Jeff Giles, The Brink of Darkness (The Edge of Everything, #2), Bloomsbury Children’s Publishing, August 2018, 352 pp., RRP $16.99 (pbk), ISBN 9781408886342
The Brink of Darkness is the sequel to The Edge of Everything. Although Giles tries, in the first chapter, to cover the events of the first book, I highly recommend reading The Edge of Everything first.
Although paranormal romance novels are not my usual reading material, I really enjoyed The Edge of Everything (you can read my review on Goodreads). Our teenage heroine, Zoe, is plucky and resourceful. X, the love-interest from the Lowlands, is suitably hunky and adorable, and a little bit awkward. The first book finishes on a cliff-hanger, so I was looking forward to reading this sequel.
I found The Brink of Darkness not quite as enjoyable. Most of this book is set in the Lowlands, which is a kind of hell. X is on a quest to find and rescue his mother, whom he has never met. Early in the book, X is banished to The Hill, which is obviously based on Bosch’s painting The Harrowing of Hell. There are several very graphic scenes of torture in this part of the novel, which is a departure from the more flippant and lighter tone of the first book. Zoe and X spend most of this book separated, trying to reach each other, so there was more angst in this book, which I found a little bit boring. However, I am not the target audience for these books, and I do believe that it’s intended audience will be engaged.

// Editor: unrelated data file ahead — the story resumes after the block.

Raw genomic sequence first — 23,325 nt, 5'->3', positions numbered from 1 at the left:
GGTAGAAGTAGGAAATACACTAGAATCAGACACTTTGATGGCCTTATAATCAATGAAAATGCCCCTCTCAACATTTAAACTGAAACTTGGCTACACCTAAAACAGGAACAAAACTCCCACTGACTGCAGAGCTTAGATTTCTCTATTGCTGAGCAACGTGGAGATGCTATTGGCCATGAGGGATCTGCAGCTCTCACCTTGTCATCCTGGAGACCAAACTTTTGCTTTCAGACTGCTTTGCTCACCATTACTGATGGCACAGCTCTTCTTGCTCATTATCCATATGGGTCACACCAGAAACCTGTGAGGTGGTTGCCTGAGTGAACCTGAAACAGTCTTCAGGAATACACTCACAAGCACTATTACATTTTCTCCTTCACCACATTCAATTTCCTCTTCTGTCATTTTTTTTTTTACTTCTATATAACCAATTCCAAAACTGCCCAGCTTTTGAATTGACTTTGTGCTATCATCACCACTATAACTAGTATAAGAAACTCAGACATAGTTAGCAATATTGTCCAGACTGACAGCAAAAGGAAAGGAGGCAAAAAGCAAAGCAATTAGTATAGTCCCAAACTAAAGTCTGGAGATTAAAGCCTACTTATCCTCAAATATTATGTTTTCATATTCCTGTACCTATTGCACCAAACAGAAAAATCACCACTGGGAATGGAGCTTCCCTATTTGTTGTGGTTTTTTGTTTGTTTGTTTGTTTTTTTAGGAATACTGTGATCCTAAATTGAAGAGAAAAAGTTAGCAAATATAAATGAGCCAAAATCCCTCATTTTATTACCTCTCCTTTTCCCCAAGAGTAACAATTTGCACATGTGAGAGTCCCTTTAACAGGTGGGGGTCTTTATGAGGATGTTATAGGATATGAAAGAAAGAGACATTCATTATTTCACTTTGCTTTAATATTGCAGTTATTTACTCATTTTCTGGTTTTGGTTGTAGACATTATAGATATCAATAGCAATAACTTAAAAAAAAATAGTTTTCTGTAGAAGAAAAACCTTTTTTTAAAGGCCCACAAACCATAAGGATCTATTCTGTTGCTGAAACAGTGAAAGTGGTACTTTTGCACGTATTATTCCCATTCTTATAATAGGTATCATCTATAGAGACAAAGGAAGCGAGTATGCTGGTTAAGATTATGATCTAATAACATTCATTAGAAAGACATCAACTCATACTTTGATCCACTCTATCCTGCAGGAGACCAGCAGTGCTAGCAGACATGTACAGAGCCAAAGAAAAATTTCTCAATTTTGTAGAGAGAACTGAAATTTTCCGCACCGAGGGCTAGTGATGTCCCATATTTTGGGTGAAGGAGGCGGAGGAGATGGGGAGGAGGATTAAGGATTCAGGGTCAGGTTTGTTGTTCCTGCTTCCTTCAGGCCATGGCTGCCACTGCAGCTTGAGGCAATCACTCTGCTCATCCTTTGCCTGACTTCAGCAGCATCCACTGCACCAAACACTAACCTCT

It would be easy to dismiss this novel as just another paranormal romance, however, Giles has convincingly intertwined other themes including grief, the importance of a solid family unit, and the sadness experienced by those who do not know their parents. Having worked in a high-school for many years, I can say with some authority that his portrayal of high-school friendships is spot-on: the constant texting between the characters gives the books currency.
I believe readers will be satisfied by the conclusion that The Brink of Darkness brings to Zoe and X’s story.
I would confidently recommend The Edge of Everything to readers from Year 7+. However, because of the graphic torture scenes in The Brink of Darkness, I would suggest readers need to be older for the sequel: Year 9+.
Reviewed by Gabrielle Meares